- Set your budget Always be upfront about your budget so your designer can help you decide where to save and where to invest, even if you feel your budget is small. For example, open shelving is less expensive than closed cupboards, while spacious low-level, pull-out storage may mean you need fewer wall units, which saves on cost.
- Also, make sure your budget includes a minimum of 10% extra, to cover any unexpected extra costs.
- If you are in a quandary about where to spend, here are our top tips on where to spend and where to save:
- Always go for the best countertops you can afford, as they are one of the most hardworking elements of any kitchen. Quartz and Granite are great investments as they are tough, durable and will give your kitchen a luxurious finish, not to mention great resale value.
- Think about savings on your choice of doors. We can’t all afford rich wood veneers, so why not create the same look with a laminate or PVC foil finish instead? Even hi-gloss doors come in different price brackets depending on whether they are lacquered or laminated.
- Spend wisely on appliances, buy the best oven/stove/fridge you can afford, perhaps go without the built-in coffee machine and wine cooler. It’s all about compromise if your budget is under strain, so make sure you spend on the things that matter the most, you can always add luxury small appliances and accessories in years to come.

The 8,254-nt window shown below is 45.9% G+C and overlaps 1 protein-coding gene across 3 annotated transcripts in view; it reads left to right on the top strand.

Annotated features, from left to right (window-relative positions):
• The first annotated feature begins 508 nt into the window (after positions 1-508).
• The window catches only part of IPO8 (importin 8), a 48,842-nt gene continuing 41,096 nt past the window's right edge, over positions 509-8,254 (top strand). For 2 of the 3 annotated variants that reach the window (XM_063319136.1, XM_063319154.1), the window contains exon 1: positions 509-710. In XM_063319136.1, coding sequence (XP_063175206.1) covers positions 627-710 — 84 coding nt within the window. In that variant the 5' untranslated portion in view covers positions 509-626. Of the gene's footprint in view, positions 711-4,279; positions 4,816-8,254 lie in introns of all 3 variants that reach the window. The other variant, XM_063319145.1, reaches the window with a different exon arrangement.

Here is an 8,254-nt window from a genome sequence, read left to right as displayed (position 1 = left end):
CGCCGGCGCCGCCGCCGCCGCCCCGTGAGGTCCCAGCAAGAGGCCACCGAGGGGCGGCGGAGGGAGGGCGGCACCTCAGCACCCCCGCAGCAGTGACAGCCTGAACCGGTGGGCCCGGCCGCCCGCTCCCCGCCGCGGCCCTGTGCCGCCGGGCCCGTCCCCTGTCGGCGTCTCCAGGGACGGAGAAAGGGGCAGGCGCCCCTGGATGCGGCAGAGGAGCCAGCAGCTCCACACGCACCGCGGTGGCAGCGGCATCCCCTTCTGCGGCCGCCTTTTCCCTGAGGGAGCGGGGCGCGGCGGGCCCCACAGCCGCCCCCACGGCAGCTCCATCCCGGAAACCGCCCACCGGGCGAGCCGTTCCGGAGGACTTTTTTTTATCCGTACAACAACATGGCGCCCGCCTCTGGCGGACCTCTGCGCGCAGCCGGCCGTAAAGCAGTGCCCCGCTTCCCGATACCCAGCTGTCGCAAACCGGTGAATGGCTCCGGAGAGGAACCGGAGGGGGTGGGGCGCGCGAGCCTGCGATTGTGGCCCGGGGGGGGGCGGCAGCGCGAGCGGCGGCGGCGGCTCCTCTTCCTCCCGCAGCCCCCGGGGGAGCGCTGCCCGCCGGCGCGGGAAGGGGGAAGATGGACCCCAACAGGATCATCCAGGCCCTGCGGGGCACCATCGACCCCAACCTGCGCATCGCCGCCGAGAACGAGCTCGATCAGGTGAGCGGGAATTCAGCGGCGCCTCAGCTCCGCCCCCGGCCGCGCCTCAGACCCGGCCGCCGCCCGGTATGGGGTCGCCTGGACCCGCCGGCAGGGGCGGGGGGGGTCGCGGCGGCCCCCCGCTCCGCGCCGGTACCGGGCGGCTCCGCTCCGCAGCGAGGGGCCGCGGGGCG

- Contact a McPherson Cabinetry Designer - Contact Us
- Learn how to measure - https://vimeo.com/318299882
- To get the absolute maximum from your space, input from a McPherson Cabinetry Designer will prove invaluable. Our experience and expertise will offer you plenty of simple ideas – as well as innovative ones that you might not have even considered. Ultimately, we will help ensure your new kitchen works as efficiently as possible.
- Great kitchens include a well thought out design, thoughtful storage with access to appliances/utensils, and effective lighting. But the piece de resistance is your personality and style, have fun, make your heart sing.
We work with countertop partners to provide our customers with a turnkey solution. Offering a wide selection of Laminate, Quartz, Granite and Soapstone
- Key benefits of laminate countertops: Extremely easy to work with and install, great choice of designs, lightweight and affordable.